Riparian zone processes and soil water total organic carbon (TOC): Implications for spatial variability, upscaling and carbon exports
(English)Manuscript (preprint) (Other academic)
Considerable amounts of groundwater inflows pass through riparian soils before discharging into stream networks. The interaction of groundwater inflows from adjacent hillslopes with riparian soils often changes the biogeochemical signature of the water. This mechanism often makes (near stream) riparian zones (RZs) key areas in the landscape that substantially influence stream water chemistry. Here we combine landscape analysis with total organic carbon (TOC) concentrations and groundwater levels measured at the riparian observatory in the boreal Krycklan catchment to investigate how terrain has shaped riparian processes and TOC characteristics. A considerable spatial variability of riparian TOC concentrations is presented in this system which can be related to variable groundwater levels and values of the topographic wetness index (TWI). Organic-rich riparian peat soils in forested areas emerged as hotspots exporting large amounts of TOC. These exports are subject to considerable temporal variations caused by variable flow conditions and changing TOC concentrations. Organic-poor riparian soils, on the other hand, exported only small and relatively time-invariant amounts of TOC. Organic-rich and organic-poor soils in RZs combine to a landscape mosaic that regulates much of spatial variability of stream water TOC. We finally present an empirical regression-model based on the TWI to predict spatially variable riparian TOC concentration profiles for areas in the Krycklan catchment that are underlain by glacial till.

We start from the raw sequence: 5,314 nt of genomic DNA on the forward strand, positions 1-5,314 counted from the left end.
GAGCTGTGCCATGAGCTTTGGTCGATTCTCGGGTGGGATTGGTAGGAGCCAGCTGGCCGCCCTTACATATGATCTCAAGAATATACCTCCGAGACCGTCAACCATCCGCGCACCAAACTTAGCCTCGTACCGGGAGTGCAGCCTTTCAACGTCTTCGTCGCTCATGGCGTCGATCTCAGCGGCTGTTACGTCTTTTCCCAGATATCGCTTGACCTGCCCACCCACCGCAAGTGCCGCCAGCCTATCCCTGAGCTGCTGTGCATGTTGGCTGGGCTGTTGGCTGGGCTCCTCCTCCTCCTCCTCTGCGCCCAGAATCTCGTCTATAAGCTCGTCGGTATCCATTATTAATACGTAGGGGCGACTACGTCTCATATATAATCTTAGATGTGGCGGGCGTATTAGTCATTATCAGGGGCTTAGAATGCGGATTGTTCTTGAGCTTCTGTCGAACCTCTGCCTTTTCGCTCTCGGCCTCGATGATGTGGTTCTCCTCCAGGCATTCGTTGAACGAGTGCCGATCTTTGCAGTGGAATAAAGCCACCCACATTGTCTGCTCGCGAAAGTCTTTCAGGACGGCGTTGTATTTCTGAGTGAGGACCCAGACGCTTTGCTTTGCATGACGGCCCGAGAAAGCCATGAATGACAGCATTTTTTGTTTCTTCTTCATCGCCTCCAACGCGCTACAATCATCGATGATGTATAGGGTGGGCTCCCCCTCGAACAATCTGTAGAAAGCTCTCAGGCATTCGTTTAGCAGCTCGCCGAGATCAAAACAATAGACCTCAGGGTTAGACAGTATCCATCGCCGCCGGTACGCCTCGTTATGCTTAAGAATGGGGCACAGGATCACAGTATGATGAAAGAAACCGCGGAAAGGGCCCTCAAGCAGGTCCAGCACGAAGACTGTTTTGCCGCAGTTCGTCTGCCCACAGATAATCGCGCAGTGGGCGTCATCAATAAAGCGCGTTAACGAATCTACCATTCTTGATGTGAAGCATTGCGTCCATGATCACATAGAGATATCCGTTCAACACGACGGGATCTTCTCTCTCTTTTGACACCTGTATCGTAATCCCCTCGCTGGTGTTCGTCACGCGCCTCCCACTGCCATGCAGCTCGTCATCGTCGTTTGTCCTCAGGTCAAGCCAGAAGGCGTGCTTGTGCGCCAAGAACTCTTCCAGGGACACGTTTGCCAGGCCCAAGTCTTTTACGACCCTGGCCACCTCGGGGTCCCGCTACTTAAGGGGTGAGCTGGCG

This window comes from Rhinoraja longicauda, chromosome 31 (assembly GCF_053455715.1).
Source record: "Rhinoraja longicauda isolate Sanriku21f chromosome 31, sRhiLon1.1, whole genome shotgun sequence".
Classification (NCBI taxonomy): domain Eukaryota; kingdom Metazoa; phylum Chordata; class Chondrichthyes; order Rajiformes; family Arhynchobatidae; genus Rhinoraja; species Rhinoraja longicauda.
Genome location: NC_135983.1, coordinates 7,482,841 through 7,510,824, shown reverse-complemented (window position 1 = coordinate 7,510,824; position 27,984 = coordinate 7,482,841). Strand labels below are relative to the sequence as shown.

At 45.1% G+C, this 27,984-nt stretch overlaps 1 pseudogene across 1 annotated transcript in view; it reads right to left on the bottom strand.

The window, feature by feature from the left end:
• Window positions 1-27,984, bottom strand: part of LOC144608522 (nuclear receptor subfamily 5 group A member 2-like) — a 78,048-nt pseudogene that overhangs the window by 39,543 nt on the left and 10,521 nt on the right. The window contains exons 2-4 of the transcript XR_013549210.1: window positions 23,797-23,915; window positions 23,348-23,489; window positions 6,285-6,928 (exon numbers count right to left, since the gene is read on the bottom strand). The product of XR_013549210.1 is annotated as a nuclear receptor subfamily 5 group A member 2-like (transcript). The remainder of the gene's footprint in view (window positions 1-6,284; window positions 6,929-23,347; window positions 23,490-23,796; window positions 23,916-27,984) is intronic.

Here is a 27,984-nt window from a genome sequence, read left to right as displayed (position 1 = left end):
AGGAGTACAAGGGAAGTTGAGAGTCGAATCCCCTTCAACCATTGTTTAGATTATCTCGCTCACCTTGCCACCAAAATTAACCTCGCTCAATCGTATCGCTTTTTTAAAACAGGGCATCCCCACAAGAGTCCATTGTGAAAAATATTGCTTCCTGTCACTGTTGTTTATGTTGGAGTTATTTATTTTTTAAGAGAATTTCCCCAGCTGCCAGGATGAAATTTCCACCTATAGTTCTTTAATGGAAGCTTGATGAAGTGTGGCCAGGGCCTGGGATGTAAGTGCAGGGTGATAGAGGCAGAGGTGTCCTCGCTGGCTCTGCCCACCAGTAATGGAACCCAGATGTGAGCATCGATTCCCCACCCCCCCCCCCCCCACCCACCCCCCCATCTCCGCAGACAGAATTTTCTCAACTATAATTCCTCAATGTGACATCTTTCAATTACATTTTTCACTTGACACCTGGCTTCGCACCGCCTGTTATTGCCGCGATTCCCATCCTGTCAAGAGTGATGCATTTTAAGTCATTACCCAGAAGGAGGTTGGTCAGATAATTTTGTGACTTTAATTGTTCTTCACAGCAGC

total organic carbon, TOC, riparian zone, boreal headwater, topographic wetness index, upscaling
Oceanography, Hydrology, Water Resources
Research subject Physical Geography
IdentifiersURN: urn:nbn:se:su:diva-42728OAI: oai:DiVA.org:su-42728DiVA: diva2:351180
ProjectsSwedish Research Council (VR, grant no. 2005-4289)